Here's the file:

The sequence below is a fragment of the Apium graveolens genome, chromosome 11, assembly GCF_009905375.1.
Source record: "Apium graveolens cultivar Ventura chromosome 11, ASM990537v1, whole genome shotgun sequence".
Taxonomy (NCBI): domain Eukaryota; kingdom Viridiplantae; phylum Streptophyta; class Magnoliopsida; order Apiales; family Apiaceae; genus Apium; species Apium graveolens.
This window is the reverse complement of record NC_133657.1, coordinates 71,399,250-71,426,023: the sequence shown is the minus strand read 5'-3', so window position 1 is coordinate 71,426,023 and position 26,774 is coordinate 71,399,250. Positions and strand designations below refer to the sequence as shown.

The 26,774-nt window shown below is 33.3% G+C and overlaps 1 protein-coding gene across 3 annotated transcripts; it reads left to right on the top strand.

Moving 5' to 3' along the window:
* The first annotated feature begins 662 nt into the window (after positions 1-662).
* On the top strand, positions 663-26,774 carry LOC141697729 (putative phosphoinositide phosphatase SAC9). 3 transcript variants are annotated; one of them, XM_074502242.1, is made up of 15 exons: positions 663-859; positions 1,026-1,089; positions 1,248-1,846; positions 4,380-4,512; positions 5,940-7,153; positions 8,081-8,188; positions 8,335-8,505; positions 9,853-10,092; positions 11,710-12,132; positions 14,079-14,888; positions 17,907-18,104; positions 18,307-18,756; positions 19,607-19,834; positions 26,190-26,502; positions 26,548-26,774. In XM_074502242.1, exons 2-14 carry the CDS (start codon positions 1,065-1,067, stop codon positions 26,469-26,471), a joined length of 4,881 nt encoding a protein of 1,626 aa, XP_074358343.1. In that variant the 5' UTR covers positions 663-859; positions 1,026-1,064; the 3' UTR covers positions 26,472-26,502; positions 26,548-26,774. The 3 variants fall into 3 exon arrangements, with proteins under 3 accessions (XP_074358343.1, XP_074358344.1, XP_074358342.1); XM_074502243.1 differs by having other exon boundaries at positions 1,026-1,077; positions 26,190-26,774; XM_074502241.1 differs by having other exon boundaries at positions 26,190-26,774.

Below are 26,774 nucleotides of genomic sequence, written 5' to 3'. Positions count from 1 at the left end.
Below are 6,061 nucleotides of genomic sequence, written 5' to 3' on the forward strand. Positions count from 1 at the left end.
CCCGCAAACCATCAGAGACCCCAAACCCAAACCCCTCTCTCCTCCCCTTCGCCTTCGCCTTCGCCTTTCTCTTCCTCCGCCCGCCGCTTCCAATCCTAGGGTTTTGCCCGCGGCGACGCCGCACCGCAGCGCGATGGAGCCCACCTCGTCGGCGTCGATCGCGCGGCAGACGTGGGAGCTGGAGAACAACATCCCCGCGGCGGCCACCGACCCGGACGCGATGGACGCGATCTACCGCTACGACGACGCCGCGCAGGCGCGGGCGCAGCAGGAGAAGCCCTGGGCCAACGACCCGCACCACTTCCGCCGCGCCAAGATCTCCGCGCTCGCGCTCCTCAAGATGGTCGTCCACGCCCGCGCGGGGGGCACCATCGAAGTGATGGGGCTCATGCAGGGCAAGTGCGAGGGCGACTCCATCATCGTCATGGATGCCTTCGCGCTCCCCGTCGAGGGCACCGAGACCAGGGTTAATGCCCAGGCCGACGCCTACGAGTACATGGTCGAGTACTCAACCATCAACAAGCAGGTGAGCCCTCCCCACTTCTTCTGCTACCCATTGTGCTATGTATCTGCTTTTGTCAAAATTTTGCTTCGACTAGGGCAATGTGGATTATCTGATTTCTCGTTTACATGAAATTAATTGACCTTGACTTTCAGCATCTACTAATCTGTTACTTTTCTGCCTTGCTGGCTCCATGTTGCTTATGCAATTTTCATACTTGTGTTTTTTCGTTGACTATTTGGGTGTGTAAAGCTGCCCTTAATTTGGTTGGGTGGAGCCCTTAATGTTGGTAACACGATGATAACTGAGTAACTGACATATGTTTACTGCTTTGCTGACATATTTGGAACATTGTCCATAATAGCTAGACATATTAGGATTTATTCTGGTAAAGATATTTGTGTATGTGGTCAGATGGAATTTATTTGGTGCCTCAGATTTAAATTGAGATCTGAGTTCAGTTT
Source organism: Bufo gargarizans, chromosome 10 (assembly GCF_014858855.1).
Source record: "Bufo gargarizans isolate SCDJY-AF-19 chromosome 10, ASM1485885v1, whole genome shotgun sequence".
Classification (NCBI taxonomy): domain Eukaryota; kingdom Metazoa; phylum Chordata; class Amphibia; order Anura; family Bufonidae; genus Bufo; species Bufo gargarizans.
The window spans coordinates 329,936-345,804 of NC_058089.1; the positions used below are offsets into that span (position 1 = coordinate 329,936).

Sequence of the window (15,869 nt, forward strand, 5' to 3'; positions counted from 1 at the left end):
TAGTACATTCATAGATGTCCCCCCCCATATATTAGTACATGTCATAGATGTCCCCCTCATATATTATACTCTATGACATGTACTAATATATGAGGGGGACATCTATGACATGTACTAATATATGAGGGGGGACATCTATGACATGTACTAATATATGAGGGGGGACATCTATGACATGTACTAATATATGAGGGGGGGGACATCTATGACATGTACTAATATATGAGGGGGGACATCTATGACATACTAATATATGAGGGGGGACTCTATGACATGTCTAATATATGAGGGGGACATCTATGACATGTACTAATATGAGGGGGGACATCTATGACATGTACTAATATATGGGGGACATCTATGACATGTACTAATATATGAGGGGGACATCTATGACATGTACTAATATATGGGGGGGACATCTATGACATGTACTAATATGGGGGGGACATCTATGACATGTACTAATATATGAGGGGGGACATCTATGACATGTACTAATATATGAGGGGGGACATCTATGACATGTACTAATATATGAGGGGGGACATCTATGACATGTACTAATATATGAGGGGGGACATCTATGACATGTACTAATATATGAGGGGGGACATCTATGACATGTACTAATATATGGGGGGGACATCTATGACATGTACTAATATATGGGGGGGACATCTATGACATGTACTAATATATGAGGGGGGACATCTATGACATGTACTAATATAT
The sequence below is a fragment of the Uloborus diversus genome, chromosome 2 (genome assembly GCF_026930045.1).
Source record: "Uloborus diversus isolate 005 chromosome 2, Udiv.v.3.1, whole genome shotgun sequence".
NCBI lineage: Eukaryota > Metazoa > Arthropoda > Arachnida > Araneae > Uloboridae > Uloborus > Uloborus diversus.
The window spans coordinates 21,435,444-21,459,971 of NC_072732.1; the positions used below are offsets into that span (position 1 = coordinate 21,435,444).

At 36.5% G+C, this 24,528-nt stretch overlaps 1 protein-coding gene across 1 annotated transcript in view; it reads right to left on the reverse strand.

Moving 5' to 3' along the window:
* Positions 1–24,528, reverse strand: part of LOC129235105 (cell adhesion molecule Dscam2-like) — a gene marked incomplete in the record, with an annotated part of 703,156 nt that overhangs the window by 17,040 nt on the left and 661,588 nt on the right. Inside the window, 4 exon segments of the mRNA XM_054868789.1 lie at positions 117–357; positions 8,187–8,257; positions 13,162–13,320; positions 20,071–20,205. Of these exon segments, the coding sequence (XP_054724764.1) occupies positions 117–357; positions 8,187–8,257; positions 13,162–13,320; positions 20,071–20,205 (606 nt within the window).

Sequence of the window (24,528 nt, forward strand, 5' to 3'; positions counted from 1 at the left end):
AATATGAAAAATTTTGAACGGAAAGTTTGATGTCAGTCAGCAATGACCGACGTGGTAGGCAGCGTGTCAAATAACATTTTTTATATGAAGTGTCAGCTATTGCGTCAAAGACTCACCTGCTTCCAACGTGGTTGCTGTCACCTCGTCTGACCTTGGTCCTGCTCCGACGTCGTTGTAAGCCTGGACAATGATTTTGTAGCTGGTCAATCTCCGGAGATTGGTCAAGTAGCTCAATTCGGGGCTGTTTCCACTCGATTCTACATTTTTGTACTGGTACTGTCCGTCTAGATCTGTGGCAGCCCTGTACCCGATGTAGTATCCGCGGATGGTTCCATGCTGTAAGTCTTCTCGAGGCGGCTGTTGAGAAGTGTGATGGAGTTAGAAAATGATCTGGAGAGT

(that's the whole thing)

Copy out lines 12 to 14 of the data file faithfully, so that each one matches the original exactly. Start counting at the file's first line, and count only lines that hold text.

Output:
Source organism: Bufo gargarizans, chromosome 10 (assembly GCF_014858855.1).
Source record: "Bufo gargarizans isolate SCDJY-AF-19 chromosome 10, ASM1485885v1, whole genome shotgun sequence".
Classification (NCBI taxonomy): domain Eukaryota; kingdom Metazoa; phylum Chordata; class Amphibia; order Anura; family Bufonidae; genus Bufo; species Bufo gargarizans.